NEW YORK (AP) — Steps that President Barack Obama has taken to help the environment must be protected, former Secretary of State Hillary Rodham Clinton said, but she avoided the contentious issue of the Keystone XL pipeline in remarks to a group that vigorously opposes it.

Clinton spoke Monday at a dinner of the League of Conservation Voters, which has come out strongly in urging elected officials to reject the project. Her speech followed a private fundraising event for a senator who supports the pipeline.

Clinton stopped short of making any direct reference to the Keystone project, which would run from Canada to Nebraska, connecting existing pipelines to carry more than 800,000 barrels of crude oil a day to refineries along the Texas Gulf Coast.

She told the audience that this is an exciting time for environmental action, and mentioned progress like the agreement the U.S. reached with China a few weeks ago over cutting emissions, which Clinton said must be safeguarded.

The steps "that President Obama has taken must be protected at all costs," Clinton said.

She also acknowledged challenges.

"There is no getting around the fact that the kind of ambitious response required to effectively combat climate change is going to be a tough sell at home and around the world," she said. "Our economy still runs primarily on fossil fuels and trying to change that will take strong leadership."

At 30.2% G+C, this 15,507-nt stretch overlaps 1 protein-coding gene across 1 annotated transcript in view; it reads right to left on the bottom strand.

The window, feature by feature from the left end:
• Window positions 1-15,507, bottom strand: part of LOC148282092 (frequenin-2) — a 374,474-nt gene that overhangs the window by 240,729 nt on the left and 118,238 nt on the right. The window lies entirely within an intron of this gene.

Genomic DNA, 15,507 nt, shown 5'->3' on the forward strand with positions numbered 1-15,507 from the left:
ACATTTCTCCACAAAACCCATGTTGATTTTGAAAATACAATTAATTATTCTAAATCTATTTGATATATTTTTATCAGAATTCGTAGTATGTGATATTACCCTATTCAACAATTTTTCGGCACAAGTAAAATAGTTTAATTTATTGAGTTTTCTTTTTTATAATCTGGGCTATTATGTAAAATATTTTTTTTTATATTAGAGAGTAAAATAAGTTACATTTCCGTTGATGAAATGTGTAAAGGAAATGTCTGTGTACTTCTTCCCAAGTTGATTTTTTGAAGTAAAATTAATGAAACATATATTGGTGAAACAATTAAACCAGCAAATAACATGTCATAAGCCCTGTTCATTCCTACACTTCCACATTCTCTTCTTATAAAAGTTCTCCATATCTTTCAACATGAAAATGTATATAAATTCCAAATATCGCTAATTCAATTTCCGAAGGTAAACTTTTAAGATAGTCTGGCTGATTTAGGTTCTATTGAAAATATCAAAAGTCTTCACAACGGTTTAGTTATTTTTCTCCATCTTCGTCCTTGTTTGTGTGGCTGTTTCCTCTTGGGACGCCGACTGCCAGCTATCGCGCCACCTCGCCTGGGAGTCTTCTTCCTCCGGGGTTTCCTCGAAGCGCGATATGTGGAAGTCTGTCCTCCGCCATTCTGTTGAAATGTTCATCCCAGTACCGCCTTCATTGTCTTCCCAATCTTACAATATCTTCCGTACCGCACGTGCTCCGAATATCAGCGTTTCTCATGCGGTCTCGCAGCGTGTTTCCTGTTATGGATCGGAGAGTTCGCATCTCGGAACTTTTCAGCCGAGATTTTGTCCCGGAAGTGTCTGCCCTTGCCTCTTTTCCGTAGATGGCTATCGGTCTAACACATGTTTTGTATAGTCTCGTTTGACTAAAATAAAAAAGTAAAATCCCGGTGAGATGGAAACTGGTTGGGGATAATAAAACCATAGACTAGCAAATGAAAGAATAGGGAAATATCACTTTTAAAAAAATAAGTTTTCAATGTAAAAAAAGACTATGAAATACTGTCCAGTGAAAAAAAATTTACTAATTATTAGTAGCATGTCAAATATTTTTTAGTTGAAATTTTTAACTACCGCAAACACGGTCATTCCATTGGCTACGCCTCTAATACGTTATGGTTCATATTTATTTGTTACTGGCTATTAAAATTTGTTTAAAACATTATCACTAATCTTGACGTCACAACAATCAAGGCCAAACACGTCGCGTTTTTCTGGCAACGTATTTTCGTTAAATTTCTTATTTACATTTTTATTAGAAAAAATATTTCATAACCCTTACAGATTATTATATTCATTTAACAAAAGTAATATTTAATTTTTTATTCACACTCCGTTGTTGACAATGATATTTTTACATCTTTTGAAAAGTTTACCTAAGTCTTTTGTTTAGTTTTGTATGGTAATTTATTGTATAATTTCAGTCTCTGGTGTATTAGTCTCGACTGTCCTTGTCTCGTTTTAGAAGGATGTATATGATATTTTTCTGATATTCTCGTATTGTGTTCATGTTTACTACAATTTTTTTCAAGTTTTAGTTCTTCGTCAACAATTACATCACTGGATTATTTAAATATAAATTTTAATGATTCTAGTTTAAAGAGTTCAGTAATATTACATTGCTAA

Before Clinton attended the dinner, she was at a fundraiser for Democratic Sen. Mary Landrieu of Louisiana, who supports the Keystone project. Landrieu faces Republican Rep. Bill Cassidy in Saturday's runoff Senate election.

Landrieu, who trails Cassidy in public polls, has been a vocal supporter of her home state's oil and gas industry and unsuccessfully sought Senate approval of the Keystone XL pipeline.

Earlier this year, Clinton told audiences in Canada that it would not be appropriate for her to comment on the pipeline, given her previous role as secretary of state in Obama's administration.

The State Department has overseen a long-stalled review of the project. While environmentalists have opposed the plan, labor unions have backed it because of the potential economic benefits.

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Associated Press writer Ken Thomas in Washington contributed to this report.